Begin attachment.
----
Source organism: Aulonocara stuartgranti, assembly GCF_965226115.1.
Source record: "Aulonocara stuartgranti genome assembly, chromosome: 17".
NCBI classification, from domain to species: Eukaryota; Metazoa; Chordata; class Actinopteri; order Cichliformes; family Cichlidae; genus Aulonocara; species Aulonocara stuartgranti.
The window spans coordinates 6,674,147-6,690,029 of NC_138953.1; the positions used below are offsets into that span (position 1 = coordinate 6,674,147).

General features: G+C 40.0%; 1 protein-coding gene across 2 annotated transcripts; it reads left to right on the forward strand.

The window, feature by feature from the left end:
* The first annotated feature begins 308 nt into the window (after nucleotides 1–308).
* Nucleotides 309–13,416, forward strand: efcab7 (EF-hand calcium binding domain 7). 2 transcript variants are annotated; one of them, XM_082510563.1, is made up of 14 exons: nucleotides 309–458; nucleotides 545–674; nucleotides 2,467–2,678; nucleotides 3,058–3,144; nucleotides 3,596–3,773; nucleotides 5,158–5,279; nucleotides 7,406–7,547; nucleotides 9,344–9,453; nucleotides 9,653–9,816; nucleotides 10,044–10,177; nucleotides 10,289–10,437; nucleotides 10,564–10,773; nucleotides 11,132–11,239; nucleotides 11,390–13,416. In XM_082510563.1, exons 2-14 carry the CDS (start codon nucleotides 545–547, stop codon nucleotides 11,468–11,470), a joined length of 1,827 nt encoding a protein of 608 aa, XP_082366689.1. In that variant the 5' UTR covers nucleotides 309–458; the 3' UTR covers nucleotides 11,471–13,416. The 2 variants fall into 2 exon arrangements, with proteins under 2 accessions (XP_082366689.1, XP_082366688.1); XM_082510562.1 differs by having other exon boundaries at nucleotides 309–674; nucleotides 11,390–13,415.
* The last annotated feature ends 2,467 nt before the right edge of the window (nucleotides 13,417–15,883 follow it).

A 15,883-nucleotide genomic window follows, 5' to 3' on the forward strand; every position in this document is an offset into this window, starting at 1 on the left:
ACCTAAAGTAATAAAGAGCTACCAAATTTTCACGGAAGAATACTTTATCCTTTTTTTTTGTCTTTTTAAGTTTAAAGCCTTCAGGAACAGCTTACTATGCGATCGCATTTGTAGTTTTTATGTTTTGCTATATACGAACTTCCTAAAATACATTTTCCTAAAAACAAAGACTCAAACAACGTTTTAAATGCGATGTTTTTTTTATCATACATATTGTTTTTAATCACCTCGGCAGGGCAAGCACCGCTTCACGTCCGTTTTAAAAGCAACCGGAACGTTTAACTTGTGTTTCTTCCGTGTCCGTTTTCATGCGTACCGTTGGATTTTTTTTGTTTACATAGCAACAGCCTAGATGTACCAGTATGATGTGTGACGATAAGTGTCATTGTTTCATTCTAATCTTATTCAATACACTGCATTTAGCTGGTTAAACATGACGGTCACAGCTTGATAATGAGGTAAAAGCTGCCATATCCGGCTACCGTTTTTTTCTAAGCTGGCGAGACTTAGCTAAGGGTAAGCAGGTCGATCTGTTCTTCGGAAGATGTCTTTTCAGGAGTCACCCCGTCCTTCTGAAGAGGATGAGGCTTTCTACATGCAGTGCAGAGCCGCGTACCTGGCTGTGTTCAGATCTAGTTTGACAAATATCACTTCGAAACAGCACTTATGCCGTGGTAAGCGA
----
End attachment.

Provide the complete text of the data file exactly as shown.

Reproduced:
Source organism: Aulonocara stuartgranti, assembly GCF_965226115.1.
Source record: "Aulonocara stuartgranti genome assembly, chromosome: 17".
NCBI classification, from domain to species: Eukaryota; Metazoa; Chordata; class Actinopteri; order Cichliformes; family Cichlidae; genus Aulonocara; species Aulonocara stuartgranti.
The window spans coordinates 6,674,147-6,690,029 of NC_138953.1; the positions used below are offsets into that span (position 1 = coordinate 6,674,147).

General features: G+C 40.0%; 1 protein-coding gene across 2 annotated transcripts; it reads left to right on the forward strand.

The window, feature by feature from the left end:
* The first annotated feature begins 308 nt into the window (after nucleotides 1–308).
* Nucleotides 309–13,416, forward strand: efcab7 (EF-hand calcium binding domain 7). 2 transcript variants are annotated; one of them, XM_082510563.1, is made up of 14 exons: nucleotides 309–458; nucleotides 545–674; nucleotides 2,467–2,678; nucleotides 3,058–3,144; nucleotides 3,596–3,773; nucleotides 5,158–5,279; nucleotides 7,406–7,547; nucleotides 9,344–9,453; nucleotides 9,653–9,816; nucleotides 10,044–10,177; nucleotides 10,289–10,437; nucleotides 10,564–10,773; nucleotides 11,132–11,239; nucleotides 11,390–13,416. In XM_082510563.1, exons 2-14 carry the CDS (start codon nucleotides 545–547, stop codon nucleotides 11,468–11,470), a joined length of 1,827 nt encoding a protein of 608 aa, XP_082366689.1. In that variant the 5' UTR covers nucleotides 309–458; the 3' UTR covers nucleotides 11,471–13,416. The 2 variants fall into 2 exon arrangements, with proteins under 2 accessions (XP_082366689.1, XP_082366688.1); XM_082510562.1 differs by having other exon boundaries at nucleotides 309–674; nucleotides 11,390–13,415.
* The last annotated feature ends 2,467 nt before the right edge of the window (nucleotides 13,417–15,883 follow it).

A 15,883-nucleotide genomic window follows, 5' to 3' on the forward strand; every position in this document is an offset into this window, starting at 1 on the left:
ACCTAAAGTAATAAAGAGCTACCAAATTTTCACGGAAGAATACTTTATCCTTTTTTTTTGTCTTTTTAAGTTTAAAGCCTTCAGGAACAGCTTACTATGCGATCGCATTTGTAGTTTTTATGTTTTGCTATATACGAACTTCCTAAAATACATTTTCCTAAAAACAAAGACTCAAACAACGTTTTAAATGCGATGTTTTTTTTATCATACATATTGTTTTTAATCACCTCGGCAGGGCAAGCACCGCTTCACGTCCGTTTTAAAAGCAACCGGAACGTTTAACTTGTGTTTCTTCCGTGTCCGTTTTCATGCGTACCGTTGGATTTTTTTTGTTTACATAGCAACAGCCTAGATGTACCAGTATGATGTGTGACGATAAGTGTCATTGTTTCATTCTAATCTTATTCAATACACTGCATTTAGCTGGTTAAACATGACGGTCACAGCTTGATAATGAGGTAAAAGCTGCCATATCCGGCTACCGTTTTTTTCTAAGCTGGCGAGACTTAGCTAAGGGTAAGCAGGTCGATCTGTTCTTCGGAAGATGTCTTTTCAGGAGTCACCCCGTCCTTCTGAAGAGGATGAGGCTTTCTACATGCAGTGCAGAGCCGCGTACCTGGCTGTGTTCAGATCTAGTTTGACAAATATCACTTCGAAACAGCACTTATGCCGTGGTAAGCGA